One thing to note with all of these house guests is that we still don’t have furniture.  Well, we kind of do, but we don’t have a couch because we got rid of our old one and we want to buy a couch that will actually fit through our door (high maintenance) which has proven quite challenging.  More importantly we live in NY, and space is an abstract concept that people know exists somewhere in the world, but definitely not here.  Which means when my sister, grandparents, niece and nephew come to visit, they sometimes have to sleep on the living room floor. We’re sorry family.


Neck pains aside, we had a great weekend with them that included walking the High Line, visiting the wild and chaotic Brooklyn playgrounds, walking through Washington Square Park and going to dinner at our favorite pizza spot for New York slices.  I loved showing my family our new life and city, and am so happy that they were able to visit us (even if my sister insisted on comparing Brookline to Brooklyn the whole time – get over it PANDA – Brooklyn wins).


October 28th was our first true weekend of being alone in NYC / alone on a weekend since we moved out of our apartment in March.  We have either been living with family or staying in shared AirBnBs or sublets with roommates for 6 months.

We spent this grand weekend celebrating a momentous occasion – Stove’s 30th birthday.

(I am going to pause here to say it’s insane that you are 30 – when we started dating you were 20 and it is madness to realize a full decade has already gone by together)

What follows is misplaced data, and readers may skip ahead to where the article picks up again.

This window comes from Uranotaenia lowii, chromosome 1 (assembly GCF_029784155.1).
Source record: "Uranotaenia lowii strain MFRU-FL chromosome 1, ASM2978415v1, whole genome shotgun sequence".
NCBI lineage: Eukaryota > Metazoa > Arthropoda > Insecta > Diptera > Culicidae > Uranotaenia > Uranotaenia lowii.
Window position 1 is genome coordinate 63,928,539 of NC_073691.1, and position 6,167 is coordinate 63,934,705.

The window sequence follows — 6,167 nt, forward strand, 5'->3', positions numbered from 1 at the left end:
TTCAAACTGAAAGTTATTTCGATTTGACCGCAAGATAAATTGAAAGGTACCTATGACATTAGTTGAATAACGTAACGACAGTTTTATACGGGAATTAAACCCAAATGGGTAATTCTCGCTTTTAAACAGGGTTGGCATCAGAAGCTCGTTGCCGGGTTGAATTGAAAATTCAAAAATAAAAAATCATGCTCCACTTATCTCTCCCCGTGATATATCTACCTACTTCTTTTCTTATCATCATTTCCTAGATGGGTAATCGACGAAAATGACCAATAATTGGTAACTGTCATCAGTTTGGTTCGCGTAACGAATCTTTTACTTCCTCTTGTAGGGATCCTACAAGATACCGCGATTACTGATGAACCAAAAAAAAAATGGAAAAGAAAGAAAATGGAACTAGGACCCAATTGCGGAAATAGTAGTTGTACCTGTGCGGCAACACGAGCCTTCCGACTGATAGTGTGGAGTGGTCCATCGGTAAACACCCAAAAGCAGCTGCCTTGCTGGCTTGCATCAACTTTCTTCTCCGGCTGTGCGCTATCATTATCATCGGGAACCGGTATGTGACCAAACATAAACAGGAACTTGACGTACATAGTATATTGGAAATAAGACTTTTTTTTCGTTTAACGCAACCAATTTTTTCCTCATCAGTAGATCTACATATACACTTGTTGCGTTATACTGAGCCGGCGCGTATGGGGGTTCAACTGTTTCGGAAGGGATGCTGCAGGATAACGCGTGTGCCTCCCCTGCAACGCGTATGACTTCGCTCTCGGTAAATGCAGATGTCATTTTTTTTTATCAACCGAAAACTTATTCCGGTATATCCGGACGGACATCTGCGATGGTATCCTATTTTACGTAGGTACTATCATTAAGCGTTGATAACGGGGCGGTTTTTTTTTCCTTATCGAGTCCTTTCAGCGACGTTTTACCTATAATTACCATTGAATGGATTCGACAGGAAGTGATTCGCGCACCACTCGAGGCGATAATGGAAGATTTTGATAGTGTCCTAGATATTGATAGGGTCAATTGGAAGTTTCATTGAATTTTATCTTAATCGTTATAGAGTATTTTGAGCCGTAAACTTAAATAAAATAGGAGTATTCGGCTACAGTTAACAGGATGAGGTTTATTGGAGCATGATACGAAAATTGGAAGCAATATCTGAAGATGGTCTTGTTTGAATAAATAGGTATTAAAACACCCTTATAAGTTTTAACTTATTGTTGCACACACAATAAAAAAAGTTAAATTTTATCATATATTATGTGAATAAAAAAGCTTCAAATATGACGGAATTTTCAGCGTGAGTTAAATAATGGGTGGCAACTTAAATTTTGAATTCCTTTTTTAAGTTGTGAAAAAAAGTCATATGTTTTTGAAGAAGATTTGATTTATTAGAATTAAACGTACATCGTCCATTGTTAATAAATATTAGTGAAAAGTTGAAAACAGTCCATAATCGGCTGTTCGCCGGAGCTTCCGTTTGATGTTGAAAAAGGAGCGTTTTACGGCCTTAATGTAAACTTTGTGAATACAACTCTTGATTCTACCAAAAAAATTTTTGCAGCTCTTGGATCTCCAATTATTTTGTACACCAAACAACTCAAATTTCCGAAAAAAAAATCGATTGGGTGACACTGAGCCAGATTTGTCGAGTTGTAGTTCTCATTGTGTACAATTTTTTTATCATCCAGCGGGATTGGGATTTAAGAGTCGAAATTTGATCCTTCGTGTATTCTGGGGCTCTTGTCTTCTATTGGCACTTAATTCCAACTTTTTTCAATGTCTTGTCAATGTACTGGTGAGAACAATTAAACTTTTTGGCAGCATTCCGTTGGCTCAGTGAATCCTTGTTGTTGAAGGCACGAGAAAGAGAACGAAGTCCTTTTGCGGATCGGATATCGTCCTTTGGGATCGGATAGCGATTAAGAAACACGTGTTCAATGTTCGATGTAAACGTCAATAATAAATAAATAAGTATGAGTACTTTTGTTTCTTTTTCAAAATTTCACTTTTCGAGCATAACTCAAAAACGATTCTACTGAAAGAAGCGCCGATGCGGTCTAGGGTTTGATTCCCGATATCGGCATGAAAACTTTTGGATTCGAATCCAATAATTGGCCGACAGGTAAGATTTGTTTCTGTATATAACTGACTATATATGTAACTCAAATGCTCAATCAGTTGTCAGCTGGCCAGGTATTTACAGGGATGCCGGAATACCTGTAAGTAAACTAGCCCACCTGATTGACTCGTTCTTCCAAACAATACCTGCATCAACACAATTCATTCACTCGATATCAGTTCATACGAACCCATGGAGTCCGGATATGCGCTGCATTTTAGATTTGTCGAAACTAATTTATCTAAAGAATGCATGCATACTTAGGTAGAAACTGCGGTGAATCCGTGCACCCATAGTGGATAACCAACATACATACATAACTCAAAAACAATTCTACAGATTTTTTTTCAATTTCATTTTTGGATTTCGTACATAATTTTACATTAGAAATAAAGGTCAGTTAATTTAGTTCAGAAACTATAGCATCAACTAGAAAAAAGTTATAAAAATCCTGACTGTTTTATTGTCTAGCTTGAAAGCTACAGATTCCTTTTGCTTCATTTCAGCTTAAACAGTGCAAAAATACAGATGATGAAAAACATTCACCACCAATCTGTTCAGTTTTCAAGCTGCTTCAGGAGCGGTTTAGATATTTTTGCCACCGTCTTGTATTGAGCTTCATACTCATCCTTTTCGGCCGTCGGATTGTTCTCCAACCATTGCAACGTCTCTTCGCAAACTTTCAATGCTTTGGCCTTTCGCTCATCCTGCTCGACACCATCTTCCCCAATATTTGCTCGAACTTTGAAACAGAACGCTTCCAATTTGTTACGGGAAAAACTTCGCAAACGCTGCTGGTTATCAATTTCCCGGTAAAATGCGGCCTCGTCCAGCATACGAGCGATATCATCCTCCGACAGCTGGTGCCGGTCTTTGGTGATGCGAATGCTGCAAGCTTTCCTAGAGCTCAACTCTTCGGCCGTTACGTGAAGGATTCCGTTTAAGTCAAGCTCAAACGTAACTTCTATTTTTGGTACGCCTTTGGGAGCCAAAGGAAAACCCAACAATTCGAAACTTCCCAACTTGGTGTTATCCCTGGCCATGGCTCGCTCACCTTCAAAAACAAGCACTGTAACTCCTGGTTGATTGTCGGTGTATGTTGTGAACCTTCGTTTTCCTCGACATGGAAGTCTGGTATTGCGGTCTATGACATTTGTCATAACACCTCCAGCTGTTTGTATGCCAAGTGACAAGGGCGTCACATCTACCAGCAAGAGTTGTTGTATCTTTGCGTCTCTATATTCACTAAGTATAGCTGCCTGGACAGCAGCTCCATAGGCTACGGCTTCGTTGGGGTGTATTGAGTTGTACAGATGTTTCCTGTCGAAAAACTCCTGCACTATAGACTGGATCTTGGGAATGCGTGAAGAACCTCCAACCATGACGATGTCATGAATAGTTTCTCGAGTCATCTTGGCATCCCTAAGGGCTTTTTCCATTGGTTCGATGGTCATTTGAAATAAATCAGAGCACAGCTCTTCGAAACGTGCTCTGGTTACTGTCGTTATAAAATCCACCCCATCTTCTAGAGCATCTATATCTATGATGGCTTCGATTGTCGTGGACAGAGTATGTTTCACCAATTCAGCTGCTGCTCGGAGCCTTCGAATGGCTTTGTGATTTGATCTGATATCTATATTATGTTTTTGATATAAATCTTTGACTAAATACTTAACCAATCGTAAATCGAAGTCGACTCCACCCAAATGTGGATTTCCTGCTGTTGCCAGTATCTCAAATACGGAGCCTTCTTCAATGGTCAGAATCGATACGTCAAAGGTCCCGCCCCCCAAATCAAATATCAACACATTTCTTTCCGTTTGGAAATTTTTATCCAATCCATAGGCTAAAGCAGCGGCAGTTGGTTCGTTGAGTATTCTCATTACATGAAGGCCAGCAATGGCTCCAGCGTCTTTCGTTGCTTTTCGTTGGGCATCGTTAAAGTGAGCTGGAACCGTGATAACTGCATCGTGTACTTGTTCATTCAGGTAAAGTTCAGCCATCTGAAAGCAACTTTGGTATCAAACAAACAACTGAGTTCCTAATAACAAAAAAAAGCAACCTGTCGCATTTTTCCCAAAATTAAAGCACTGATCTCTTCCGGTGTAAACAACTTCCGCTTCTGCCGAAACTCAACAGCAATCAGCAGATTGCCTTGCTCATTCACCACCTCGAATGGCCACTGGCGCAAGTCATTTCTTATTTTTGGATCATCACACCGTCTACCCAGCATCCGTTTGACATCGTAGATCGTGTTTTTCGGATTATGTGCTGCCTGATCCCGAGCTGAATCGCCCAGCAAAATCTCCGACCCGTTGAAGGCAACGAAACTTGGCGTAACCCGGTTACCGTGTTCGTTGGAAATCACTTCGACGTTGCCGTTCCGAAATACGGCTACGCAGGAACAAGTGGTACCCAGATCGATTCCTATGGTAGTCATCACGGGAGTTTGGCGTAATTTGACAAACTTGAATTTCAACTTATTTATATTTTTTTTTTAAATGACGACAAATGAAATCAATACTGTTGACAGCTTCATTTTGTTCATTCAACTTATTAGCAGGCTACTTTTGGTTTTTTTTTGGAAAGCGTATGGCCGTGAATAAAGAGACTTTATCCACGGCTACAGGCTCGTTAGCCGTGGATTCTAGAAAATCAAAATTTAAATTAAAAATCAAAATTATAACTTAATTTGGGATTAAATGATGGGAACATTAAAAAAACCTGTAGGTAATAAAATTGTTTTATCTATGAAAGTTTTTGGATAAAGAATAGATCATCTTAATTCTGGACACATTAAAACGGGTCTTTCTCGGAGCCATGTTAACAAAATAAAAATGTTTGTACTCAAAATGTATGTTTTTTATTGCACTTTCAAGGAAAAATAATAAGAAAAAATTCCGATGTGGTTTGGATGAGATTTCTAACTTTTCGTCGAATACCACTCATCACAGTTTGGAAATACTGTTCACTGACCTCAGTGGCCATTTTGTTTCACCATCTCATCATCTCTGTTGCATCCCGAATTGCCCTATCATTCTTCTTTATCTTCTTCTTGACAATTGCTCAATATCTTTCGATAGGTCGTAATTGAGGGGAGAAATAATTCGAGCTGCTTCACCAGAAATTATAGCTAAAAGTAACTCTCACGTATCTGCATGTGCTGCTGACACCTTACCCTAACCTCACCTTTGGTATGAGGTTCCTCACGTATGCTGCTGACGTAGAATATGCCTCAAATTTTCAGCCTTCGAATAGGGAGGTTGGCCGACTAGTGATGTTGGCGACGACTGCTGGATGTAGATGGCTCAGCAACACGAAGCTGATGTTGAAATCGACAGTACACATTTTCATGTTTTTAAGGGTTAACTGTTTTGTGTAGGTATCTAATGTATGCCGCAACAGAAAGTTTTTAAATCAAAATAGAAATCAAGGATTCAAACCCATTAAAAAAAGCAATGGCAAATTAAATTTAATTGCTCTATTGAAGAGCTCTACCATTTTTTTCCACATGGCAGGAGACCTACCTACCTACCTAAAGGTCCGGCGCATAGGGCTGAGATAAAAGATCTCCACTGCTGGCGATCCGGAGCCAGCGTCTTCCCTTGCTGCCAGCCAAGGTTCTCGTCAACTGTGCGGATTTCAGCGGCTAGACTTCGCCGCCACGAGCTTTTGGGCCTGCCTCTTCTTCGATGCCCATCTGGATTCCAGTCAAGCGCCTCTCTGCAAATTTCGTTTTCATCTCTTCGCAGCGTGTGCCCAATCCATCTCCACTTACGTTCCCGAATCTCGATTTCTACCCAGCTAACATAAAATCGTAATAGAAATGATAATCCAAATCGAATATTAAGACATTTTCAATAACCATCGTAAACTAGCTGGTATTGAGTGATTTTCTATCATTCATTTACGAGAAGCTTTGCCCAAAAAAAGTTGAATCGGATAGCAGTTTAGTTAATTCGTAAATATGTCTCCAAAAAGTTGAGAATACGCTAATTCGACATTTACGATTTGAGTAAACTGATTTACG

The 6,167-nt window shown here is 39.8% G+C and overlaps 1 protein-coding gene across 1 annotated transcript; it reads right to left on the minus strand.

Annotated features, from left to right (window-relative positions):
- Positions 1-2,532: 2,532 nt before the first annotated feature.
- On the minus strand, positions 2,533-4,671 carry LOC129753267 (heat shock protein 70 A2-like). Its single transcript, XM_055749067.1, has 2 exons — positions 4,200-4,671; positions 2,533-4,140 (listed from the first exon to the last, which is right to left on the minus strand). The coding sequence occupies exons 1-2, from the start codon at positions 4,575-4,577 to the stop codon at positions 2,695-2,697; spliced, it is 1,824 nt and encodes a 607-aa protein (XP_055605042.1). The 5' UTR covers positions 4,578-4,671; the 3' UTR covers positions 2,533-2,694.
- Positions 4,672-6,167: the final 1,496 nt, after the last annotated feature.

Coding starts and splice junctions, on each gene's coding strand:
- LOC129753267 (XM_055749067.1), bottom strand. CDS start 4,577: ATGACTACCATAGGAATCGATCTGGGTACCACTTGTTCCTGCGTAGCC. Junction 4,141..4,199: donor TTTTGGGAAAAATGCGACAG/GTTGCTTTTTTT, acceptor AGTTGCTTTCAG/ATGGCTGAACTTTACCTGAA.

To properly celebrate his day, we walked along the Brooklyn Promenade, had some amazing ramen for lunch, popped over to Cobble Hill / Carroll Gardens area, had a drink (beer for Stove and kombucha *on tap!* for me) while playing the longest game of War ever (he won despite my numerous attempts at cheating).

We then got dressed up to go to dinner in Greenpoint, followed by drinks at a nearby rooftop bar and ended the night by people-watching drunk New Yorkers dressed up in costumes on the subway – magic.

On Steve’s actual birthday, October 31, I left work early to surprise him with his favorite dinner (Mexican-style burgers).  Lily + Erin came over and helped us celebrate – because they’re awesome they showed up with soup and Vinho Verde (our favorite wine from Portugal) and Erin even dressed up for the occasion.